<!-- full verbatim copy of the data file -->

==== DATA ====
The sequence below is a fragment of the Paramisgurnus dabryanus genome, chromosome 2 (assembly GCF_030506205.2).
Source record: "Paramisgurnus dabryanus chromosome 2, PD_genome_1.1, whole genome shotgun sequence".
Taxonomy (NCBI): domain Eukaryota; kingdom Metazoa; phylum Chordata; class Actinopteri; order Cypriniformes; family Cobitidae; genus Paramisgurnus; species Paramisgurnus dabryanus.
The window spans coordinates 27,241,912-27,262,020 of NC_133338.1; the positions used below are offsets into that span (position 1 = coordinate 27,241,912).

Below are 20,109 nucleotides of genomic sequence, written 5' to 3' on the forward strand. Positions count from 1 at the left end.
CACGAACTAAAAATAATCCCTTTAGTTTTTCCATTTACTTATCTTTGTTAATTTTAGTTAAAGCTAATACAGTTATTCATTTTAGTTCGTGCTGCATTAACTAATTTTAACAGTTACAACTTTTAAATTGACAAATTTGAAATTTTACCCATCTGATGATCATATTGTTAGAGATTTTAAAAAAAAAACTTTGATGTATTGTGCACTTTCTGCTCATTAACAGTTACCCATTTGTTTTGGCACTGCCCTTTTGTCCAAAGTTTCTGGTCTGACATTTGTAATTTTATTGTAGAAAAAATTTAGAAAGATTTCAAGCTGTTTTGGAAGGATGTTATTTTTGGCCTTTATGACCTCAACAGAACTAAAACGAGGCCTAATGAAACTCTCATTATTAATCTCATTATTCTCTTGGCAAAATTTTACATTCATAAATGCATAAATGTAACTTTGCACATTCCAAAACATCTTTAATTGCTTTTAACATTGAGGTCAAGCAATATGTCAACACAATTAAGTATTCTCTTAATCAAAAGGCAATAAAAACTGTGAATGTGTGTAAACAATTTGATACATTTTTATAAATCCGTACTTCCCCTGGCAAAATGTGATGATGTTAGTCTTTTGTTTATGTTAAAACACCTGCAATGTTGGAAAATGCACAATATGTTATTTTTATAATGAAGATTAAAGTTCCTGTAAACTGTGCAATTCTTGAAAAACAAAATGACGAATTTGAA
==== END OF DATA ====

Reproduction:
The sequence below is a fragment of the Paramisgurnus dabryanus genome, chromosome 2 (assembly GCF_030506205.2).
Source record: "Paramisgurnus dabryanus chromosome 2, PD_genome_1.1, whole genome shotgun sequence".
Taxonomy (NCBI): domain Eukaryota; kingdom Metazoa; phylum Chordata; class Actinopteri; order Cypriniformes; family Cobitidae; genus Paramisgurnus; species Paramisgurnus dabryanus.
The window spans coordinates 27,241,912-27,262,020 of NC_133338.1; the positions used below are offsets into that span (position 1 = coordinate 27,241,912).

Below are 20,109 nucleotides of genomic sequence, written 5' to 3' on the forward strand. Positions count from 1 at the left end.
CACGAACTAAAAATAATCCCTTTAGTTTTTCCATTTACTTATCTTTGTTAATTTTAGTTAAAGCTAATACAGTTATTCATTTTAGTTCGTGCTGCATTAACTAATTTTAACAGTTACAACTTTTAAATTGACAAATTTGAAATTTTACCCATCTGATGATCATATTGTTAGAGATTTTAAAAAAAAAACTTTGATGTATTGTGCACTTTCTGCTCATTAACAGTTACCCATTTGTTTTGGCACTGCCCTTTTGTCCAAAGTTTCTGGTCTGACATTTGTAATTTTATTGTAGAAAAAATTTAGAAAGATTTCAAGCTGTTTTGGAAGGATGTTATTTTTGGCCTTTATGACCTCAACAGAACTAAAACGAGGCCTAATGAAACTCTCATTATTAATCTCATTATTCTCTTGGCAAAATTTTACATTCATAAATGCATAAATGTAACTTTGCACATTCCAAAACATCTTTAATTGCTTTTAACATTGAGGTCAAGCAATATGTCAACACAATTAAGTATTCTCTTAATCAAAAGGCAATAAAAACTGTGAATGTGTGTAAACAATTTGATACATTTTTATAAATCCGTACTTCCCCTGGCAAAATGTGATGATGTTAGTCTTTTGTTTATGTTAAAACACCTGCAATGTTGGAAAATGCACAATATGTTATTTTTATAATGAAGATTAAAGTTCCTGTAAACTGTGCAATTCTTGAAAAACAAAATGACGAATTTGAA